In The Number Ones, I’m reviewing every single #1 single in the history of the Billboard Hot 100, starting with the chart’s beginning, in 1958, and working my way up into the present.
MTV started broadcasting in August of 1981. Music videos had already existed, in one form or another, for more than a decade. Some artists, like Queen, had already figured out how to use videos to juice up their personas. MTV didn’t immediately conquer popular culture, either; it would be more than a year before the network really started to shape the charts. But the beginning of MTV still stands as a landmark in pop-music history — the genesis of an era when flash and spectacle became pop-stardom prerequisites. So it feels karmically appropriate that the man who had the #1 song in America on MTV’s first day was some guy from TV.
The Australian-born Rick Springfield grew up between his homeland and the UK. As a young man, he led a few bands. One of them was Zoot, which became an early-’70s teenybop sensation in Australia. Zoot broke up in 1971, and Springfield had an Australian hit with his debut solo single “Speak To The Sky.” Shortly thereafter, Springfield moved to the US and signed with Capitol. “Speak To The Sky” is a weak oompah-fart bubblegum song, but it did well in the US, peaking at #14. Springfield kept making records after that, but most of them landed with dull thuds, something he attributes to record companies who wanted him to fit into the unthreatening teen-idol mold better than he could.
After a few years of struggling, Springfield, on the advice of an actual teenager, got into acting. For a while in the mid-’70s, Springfield was dating the Exorcist star Linda Blair. (She was 15, and he was 25. Not great! They’re still reportedly friends, though.) Blair encouraged him to try out acting, and for a while, Springfield became the sort of stiffly good-looking guy who would show up for a week on The Rockford Files or The Incredible Hulk. In 1981, Springfield became one of the stars of the massively successful soap opera General Hospital, where he played the perfectly named Dr. Noah Drake. His timing was good.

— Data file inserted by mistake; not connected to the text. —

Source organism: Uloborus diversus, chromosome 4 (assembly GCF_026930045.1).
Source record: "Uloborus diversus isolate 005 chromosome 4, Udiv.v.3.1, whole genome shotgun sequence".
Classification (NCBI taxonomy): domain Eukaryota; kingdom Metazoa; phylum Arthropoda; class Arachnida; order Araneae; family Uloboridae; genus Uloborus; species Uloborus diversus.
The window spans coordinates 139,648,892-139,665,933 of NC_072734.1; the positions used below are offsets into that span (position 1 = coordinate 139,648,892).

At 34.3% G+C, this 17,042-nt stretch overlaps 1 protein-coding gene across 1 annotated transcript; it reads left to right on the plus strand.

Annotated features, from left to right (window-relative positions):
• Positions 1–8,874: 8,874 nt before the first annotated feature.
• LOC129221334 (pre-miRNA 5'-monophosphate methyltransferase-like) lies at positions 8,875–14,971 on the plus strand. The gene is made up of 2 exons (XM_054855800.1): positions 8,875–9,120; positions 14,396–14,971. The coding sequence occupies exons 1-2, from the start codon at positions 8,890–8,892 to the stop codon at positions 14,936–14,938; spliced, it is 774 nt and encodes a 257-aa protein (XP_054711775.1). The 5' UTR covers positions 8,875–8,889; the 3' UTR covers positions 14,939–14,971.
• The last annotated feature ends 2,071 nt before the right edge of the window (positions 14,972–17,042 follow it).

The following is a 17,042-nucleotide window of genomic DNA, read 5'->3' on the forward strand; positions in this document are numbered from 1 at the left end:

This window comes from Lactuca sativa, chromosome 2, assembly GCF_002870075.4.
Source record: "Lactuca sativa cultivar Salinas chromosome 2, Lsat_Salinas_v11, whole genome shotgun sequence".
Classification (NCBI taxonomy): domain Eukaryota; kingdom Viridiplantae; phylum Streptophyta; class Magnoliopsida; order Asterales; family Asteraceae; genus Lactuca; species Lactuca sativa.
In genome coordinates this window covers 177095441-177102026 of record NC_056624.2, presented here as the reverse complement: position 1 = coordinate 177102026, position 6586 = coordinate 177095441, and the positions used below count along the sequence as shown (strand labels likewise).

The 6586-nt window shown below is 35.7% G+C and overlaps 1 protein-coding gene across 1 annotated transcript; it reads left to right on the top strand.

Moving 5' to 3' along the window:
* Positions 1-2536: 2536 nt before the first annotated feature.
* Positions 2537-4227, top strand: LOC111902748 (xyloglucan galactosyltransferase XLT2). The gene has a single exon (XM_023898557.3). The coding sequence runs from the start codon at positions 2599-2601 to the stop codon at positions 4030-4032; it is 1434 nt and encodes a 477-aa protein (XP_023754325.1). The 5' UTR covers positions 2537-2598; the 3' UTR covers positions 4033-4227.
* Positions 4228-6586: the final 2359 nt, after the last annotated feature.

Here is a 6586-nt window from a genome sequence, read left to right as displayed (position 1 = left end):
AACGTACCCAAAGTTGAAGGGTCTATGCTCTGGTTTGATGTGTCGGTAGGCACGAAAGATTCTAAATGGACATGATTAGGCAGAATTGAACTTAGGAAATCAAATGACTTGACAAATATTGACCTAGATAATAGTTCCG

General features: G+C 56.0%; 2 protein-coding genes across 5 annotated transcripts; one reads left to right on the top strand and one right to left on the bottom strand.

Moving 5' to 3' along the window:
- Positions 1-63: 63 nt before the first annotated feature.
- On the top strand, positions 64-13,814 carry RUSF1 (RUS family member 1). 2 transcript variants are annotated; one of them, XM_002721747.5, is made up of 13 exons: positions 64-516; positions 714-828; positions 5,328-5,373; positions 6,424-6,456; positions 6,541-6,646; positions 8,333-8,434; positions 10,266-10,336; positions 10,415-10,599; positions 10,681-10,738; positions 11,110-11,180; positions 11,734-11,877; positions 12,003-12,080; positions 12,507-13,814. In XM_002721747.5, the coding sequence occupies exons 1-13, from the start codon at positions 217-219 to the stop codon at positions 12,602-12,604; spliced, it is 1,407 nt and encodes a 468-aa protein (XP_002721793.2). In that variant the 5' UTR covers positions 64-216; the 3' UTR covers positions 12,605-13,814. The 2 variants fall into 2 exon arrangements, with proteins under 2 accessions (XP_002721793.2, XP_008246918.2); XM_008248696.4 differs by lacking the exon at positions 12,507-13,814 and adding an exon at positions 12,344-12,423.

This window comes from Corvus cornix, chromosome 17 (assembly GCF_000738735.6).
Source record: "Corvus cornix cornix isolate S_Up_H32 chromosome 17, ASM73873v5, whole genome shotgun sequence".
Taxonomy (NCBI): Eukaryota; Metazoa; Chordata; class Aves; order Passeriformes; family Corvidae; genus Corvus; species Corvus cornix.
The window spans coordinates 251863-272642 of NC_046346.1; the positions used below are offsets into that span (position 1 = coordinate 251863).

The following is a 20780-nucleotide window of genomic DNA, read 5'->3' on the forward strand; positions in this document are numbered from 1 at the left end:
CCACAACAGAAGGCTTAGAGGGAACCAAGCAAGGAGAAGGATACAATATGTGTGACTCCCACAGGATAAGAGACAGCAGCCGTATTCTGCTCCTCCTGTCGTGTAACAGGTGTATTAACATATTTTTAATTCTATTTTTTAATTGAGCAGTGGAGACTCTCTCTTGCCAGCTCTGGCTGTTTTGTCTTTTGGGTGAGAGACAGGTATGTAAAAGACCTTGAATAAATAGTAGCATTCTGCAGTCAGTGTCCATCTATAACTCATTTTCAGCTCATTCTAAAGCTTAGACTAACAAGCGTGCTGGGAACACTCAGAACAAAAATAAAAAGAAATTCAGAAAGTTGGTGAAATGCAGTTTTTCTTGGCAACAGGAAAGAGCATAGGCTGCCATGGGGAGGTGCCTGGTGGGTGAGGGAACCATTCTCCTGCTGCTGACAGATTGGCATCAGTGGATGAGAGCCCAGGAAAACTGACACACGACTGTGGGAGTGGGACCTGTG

Around the time that Springfield started his General Hospital run, he came out with Working Class Dog, an album of solidly punchy power-pop that had a bit of a muscly, Springsteenian tinge to it. This was Springfield’s fifth album, and it could’ve easily fallen flat the way his others had. But Springfield had written a direct, plainspoken lead single about a debilitating crush on a friend’s girlfriend — a classic bubblegum-pop scenario. That song, combined with his new TV exposure, made Springfield, however briefly, into a pop star. The cover of the “Jessie’s Girl” single advertised Springfield as Dr. Noah Drake from General Hospital.
Springfield says that he wrote “Jessie’s Girl” about a particular girl, though he doesn’t remember her name or anything else about her. (Springfield was once a guest on Oprah, and the producers tried to find the “Jessie’s Girl” girl, but they didn’t have any luck.) Springfield had been taking a class on making stained-glass windows, and he’d gotten to know a guy named Gary, as well as Gary’s girlfriend. Springfield was into this girl, this girl was into Gary, and Springfield knew that “Gary’s Girl” was not a good name for a song.
“Jessie’s Girl” pretty much rules. It’s not new wave, exactly, but it’s driven by the same sense of simplicity that powered a whole lot of new wave. Producer Keith Olsen, former bassist for ’60s garage-rock greats the Music Machine, urged Springfield to shorten and tighten the song. The studio craftsmanship just sparkles: The clicking guitars, the bleating synths, the way the vocals explode out on the chorus. And it’s got hooks piled up on top of hooks; it’s’ the sort of song where the melodies on the verses are good enough to be choruses. The song’s tension-and-release dynamics serve a purpose. Springfield is both horny and upset, and that goes from low boil to frustrated tantrum at all the biggest, most dramatic moments.